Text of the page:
LIALPA tells pilots not to relent

Leeward Islands Air Line Pilots' Association
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LIALPA tells pilots not to relent

Unread post by bimjim » Wed Dec 14, 2011

LIALPA tells pilots not to relent
Tuesday, December 13th, 2011.

ST JOHN’S, Antigua

As LIAT’s operations slowly return to normalcy following last week’s industrial action by the airline’s pilots, LIALPA, the union representing the cockpit crew is reminding its members to stand firm in their convictions and to be extremely cautious at the same time.

All this as LIALPA remains agitated over the lack of support from LIAT’s flight attendants.

In an electronic letter sent to its members over the weekend, and obtained by The Daily OBSERVER, Patterson Thompson, Secretary for the Leeward Islands Airline Pilots’ Association told his colleagues they are being “used by management, who is trying to weaken the stance of the union.”

Though not outlining specifically what the airline’s management is doing that is directly aimed at LIALPA, the union’s secretary warns the pilots not to relent, and reminded them to avoid falling victim to LIAT’s management.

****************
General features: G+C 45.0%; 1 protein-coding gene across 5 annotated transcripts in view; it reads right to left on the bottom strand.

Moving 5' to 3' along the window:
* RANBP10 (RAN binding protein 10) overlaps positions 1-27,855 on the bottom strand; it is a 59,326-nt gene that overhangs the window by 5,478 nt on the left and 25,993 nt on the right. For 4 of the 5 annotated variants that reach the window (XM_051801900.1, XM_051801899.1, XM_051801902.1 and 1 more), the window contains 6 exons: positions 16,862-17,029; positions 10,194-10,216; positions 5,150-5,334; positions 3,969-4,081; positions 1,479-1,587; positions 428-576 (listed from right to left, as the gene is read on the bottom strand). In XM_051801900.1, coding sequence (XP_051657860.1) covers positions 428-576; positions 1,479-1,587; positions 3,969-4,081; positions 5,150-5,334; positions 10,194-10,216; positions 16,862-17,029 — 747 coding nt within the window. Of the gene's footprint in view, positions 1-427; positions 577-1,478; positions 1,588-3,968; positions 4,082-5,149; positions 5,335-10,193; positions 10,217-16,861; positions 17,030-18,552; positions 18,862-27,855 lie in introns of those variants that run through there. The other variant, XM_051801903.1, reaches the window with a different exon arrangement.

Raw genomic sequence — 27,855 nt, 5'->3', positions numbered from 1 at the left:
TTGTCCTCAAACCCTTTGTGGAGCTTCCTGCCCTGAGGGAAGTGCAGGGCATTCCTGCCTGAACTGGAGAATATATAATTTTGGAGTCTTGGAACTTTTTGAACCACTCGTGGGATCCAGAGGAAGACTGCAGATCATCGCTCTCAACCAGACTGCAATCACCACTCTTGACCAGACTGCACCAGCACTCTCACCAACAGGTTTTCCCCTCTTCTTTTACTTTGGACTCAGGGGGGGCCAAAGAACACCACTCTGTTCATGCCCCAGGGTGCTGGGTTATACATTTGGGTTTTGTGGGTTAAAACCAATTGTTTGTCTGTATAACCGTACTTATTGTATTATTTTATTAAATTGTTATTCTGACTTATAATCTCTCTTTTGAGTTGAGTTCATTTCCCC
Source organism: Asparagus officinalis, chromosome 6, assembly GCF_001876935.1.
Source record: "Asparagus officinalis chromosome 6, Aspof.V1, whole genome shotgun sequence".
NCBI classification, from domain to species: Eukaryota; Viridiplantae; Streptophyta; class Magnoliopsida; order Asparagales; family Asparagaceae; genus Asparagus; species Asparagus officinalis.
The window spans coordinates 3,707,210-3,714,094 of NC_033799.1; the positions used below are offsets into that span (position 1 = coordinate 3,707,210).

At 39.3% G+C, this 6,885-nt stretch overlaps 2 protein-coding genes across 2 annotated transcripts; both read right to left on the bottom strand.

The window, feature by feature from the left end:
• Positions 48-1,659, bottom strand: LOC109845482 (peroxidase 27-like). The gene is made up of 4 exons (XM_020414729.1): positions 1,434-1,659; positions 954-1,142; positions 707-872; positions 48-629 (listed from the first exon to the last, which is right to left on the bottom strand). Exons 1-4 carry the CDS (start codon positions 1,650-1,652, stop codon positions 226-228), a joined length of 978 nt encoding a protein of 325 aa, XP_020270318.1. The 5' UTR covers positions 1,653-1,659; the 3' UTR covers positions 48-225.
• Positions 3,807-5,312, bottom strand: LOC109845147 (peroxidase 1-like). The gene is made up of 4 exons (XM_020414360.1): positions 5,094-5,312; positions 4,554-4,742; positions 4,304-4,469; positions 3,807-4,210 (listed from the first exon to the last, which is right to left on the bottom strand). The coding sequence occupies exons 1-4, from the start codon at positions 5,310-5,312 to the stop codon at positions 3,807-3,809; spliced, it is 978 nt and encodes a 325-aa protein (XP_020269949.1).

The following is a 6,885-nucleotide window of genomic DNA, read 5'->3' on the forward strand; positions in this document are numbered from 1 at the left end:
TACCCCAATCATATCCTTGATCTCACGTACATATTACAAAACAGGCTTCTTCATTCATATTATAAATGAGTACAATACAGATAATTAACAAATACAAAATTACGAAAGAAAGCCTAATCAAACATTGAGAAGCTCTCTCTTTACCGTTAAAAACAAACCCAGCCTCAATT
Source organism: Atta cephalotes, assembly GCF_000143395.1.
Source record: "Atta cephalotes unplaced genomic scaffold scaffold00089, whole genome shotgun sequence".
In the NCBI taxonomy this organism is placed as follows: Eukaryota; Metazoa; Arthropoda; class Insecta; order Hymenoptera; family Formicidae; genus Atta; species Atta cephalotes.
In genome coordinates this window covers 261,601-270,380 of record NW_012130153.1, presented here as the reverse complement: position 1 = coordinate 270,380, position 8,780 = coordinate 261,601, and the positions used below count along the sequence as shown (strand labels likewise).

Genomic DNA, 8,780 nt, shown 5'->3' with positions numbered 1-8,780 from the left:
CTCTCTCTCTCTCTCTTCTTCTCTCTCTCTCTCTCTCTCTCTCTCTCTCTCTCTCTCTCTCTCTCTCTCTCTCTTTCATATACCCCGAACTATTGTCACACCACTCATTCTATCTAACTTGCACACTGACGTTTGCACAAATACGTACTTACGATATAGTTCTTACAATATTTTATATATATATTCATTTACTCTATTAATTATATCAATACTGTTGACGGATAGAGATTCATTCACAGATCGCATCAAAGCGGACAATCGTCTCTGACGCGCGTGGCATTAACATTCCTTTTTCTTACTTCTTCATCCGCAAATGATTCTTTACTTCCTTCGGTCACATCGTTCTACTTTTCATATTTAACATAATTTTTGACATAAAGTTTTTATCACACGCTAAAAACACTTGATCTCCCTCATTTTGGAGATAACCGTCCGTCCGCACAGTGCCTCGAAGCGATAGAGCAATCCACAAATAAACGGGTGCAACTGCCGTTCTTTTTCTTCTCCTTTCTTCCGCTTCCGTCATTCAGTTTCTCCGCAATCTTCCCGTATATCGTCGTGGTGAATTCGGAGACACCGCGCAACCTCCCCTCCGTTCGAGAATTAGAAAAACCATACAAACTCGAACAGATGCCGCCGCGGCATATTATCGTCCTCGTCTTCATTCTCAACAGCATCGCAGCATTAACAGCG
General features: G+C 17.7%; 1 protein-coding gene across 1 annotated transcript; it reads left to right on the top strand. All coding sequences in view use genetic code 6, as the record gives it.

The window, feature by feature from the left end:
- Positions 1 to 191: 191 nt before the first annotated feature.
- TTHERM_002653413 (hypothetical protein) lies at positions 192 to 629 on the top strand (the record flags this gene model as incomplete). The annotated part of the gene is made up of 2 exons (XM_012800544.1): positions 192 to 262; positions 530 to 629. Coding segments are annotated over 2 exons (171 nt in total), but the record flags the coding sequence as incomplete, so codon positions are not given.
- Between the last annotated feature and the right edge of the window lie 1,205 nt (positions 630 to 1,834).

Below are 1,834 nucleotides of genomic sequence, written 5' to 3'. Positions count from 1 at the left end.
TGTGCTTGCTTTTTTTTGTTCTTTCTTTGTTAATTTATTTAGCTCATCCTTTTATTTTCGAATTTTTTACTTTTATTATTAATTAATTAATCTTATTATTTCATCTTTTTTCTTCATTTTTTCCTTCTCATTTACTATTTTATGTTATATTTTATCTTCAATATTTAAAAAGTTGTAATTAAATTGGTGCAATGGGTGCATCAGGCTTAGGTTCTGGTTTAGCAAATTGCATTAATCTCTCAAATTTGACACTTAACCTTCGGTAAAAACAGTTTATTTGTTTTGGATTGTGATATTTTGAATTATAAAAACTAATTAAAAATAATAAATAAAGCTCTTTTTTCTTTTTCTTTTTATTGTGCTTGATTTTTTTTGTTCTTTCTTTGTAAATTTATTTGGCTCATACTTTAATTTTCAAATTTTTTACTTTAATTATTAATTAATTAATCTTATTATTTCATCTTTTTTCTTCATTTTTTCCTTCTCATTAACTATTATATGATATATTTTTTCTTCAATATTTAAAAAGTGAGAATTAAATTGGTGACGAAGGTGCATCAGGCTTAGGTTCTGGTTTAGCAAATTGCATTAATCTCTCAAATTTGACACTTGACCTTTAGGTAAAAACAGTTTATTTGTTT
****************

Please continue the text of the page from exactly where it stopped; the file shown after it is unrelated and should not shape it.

“We all have bills to pay – mortgages, children, etc – that are sapping up resources. So I too am making sacrifices and exposing myself to danger. Haven’t our experiences for the last 400 years taught us anything? From slavery to freedom to adult suffrage to independence, you must keep the pressure on.

“You must follow your contract, you must take your meal breaks, you must adhere to Air Traffic Control (ATC) restrictions. If you have any technical problems, you must ask a training captain. Be mindful of the snags on the aircraft. You are to be deliberate in your SOPs. Take time in discharging your duties,” the letter cautioned.

It also advises captains to apologise to passengers for the inconvenience that resulted from the industrial action.

The letter also blasted the Leeward Islands Flight Attendants’ Association (LIFAA) for failing to support the sickout taken by pilots following the dismissal of veteran pilot Captain Michael Blackburn.

“Their (LIFAA) attitude to this is so naïve and simplistic. Their sentiment is that they did not receive a formal explanation to what happened. He (LIFAA’s President) would have had to be in Cancun, Mexico, or the dark side of the moon as to not know what’s going on,” Thompson wrote.

The LIALPA secretary also wrote that the same basic request was sent to the Guild of Air Traffic Controllers, Antigua Barbuda Workers’ Union and the Engineers’ Association.

“One pilot (costs) EC $30,000 and three months to train, one flight attendant, maybe EC $5,000 and one month to train. They should be on board first and foremost.”

Contacted for a comment, LIFAA’s President Olando Copeland confirmed he has seen the letter, but has withheld comment on the stinging attack made on the association he heads.

Instead, Copeland said despite the attacks on LIFAA, the members of his association are all committed to the customers of the regional carrier.

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